We are wired towards having goals and more importantly, actually achieving them. The nature of our biochemistry is to set and pursue a target, reach a metric or attain an outcome. I believe the number one reason why people become misaligned with their goals is that they don't make progress towards them.
This may be because of the following reasons:
A) An individual’s sponsoring thoughts or belief and value systems are not in tune with the goal
B) The structure of their goal setting does not provide any incentive. In other words we write down a goal we would like to achieve, but do not setup the 'game plan' to see tangible progress towards it.
Humans are '"teleological beings." In layman’s terms, this simply means we move toward what we see. When we begin to draw a line in the sand and state where we are going specifically and clearly we heighten engagement and boost motivation toward a goal. If the goal seems too far away, is not concise or remains a nice intention over tangible action steps, we don't ignite the ‘chemistry set’, specifically dopamine, responsible for motivation and that feeling of reward and satisfaction. What we must remember is that there is a chemical incentive that acts as that feeling of reward to keep us moving toward our goals when we setup the game plan to goal setting correctly.
Actions That Sabotage Our Game Plan Structure:
- Stating the goal ... with no finish line. This would be like driving with no destination point.
- Setting vague targets. “ I want to lose weight” or “I want to achieve 'more' this year”. This one factor alone will quickly decrease motivation toward any goal we pursue. When we focus on factors that are not tangible or more specifically, not influenceable, we feel powerless towards the goal.
- Keeping the goal in ‘intention mode’ not ‘action mode’. People do this everyday; " we need to organise a meeting to communicate updates around the project" verses " I will write down in my diary to organize a meeting via email today at 3pm and document the new processes in place"
- Not capitalizing on leverage. We can find a million ways to “skin a cat” but what are the 1-2 highly leveraged actions that give you the most bang for your buck. In other words stop picking up the 100’s of pebbles and think about the few key rocks that make the most difference.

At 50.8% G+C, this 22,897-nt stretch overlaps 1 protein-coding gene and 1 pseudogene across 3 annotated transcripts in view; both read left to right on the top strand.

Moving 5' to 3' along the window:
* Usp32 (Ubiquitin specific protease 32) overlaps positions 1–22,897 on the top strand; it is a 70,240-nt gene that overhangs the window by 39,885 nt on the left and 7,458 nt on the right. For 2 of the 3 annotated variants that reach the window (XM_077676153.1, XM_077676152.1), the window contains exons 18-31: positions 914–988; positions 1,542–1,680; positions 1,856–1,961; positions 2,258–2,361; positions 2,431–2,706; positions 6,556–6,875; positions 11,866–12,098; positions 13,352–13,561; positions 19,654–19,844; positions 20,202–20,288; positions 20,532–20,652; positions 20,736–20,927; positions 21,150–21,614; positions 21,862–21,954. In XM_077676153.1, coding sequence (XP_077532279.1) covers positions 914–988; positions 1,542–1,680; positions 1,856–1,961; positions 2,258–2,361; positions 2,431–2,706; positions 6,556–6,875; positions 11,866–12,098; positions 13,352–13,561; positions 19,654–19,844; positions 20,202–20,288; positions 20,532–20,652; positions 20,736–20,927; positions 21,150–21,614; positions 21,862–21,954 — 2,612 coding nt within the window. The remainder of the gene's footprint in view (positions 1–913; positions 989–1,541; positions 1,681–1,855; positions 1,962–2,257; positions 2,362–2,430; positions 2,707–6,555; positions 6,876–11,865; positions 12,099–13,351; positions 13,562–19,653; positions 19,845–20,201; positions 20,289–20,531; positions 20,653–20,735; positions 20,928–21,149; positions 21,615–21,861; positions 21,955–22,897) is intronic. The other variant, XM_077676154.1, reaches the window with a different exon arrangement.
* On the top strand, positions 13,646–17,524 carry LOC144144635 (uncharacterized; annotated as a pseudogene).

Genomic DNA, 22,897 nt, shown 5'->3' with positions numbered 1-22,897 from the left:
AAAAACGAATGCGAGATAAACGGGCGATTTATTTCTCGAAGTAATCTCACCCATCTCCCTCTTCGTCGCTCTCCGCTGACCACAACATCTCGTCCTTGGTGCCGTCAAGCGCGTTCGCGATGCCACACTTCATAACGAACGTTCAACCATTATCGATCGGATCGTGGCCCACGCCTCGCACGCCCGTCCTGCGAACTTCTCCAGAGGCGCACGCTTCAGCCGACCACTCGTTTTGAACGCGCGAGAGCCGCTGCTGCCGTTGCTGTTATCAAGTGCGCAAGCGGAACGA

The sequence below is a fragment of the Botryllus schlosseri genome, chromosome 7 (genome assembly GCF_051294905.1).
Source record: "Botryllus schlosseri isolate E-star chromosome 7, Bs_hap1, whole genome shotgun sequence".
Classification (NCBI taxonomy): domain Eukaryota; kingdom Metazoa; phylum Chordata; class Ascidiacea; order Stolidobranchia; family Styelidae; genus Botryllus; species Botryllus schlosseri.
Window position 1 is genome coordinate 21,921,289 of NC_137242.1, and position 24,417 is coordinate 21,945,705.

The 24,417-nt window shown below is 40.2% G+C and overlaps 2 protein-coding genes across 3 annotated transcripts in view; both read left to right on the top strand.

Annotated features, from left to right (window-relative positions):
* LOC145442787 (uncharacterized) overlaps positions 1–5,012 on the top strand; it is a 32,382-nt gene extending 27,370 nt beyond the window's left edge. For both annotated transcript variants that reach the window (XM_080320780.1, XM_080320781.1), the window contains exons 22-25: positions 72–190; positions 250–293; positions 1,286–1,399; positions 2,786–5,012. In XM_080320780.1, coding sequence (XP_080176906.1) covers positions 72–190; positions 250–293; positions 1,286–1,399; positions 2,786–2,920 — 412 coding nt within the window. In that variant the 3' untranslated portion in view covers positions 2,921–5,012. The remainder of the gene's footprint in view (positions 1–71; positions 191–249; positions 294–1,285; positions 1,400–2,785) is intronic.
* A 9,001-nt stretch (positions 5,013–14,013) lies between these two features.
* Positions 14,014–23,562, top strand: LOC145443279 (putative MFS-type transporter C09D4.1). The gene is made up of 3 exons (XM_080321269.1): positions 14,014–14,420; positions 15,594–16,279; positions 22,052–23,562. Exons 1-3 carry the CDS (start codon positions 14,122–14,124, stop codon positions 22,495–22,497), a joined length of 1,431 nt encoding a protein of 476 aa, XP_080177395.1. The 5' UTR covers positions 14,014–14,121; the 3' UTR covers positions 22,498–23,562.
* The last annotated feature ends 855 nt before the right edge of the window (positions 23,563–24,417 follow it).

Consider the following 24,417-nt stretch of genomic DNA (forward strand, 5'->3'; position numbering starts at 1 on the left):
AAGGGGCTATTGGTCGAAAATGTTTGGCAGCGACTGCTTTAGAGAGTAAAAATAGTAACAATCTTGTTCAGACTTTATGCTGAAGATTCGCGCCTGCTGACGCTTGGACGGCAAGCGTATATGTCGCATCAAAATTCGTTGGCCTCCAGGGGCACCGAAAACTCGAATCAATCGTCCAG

- No accountability or reward for hitting the daily, monthly or weekly activities towards the bigger picture. Having a coach or making time for training implementation days actually causes you to lift your standards. And by celebrating your small wins, this helps keep that feeling of ‘winning’ along the journey that can so often carry fruitless days.
- We don't chunk. When we take our vague intention and turn it into clear-cut finish lines, we instantly raise engagement towards any goal. We can see the end in mind. One of the biggest mistakes I see teams and individuals make is that they don't chunk small enough. If the vision or goal is 10 years, we need to get clear on top priorities for this year alone, chunk into 4 quarters and then map out into 12 weekly action plans. This is the power of chunking. Chunking keeps the inspiration of the grandiose by maintaining the focus and execution in what needs to be done today and therefore keeps the wheels spinning in the direction of the future outcomes.
There will always be more goals and vision than there is time to execute them all and too many people make the mistake of not separating the important from the urgent.
The secret to answering this for you personally can be thought of like this:
There are 100's of planes flying in and out of the air everyday, so which plane are air traffic controllers most responsible for in a given airspace? The planes that need to take off or land right now. The secret to “delivering” your most important goals is to focus all your energy and efforts on singular themes for each area of your life. Then ask amongst all the competing goals for each, which one am I most responsible for right now, and requires all of my effort and focus to make happen? Yes, there will be other goals ‘hovering’ about in the air and on the ground, worthy of attention, but like a good air traffic controller, remain composed amidst the whirlwind of distraction and deliver one plane at a time with excellence. Never line up 3,4,5 goals on one runaway and stay disciplined to not get caught up with competing agendas in a given period of time. That’s where complexity and chaos meet.
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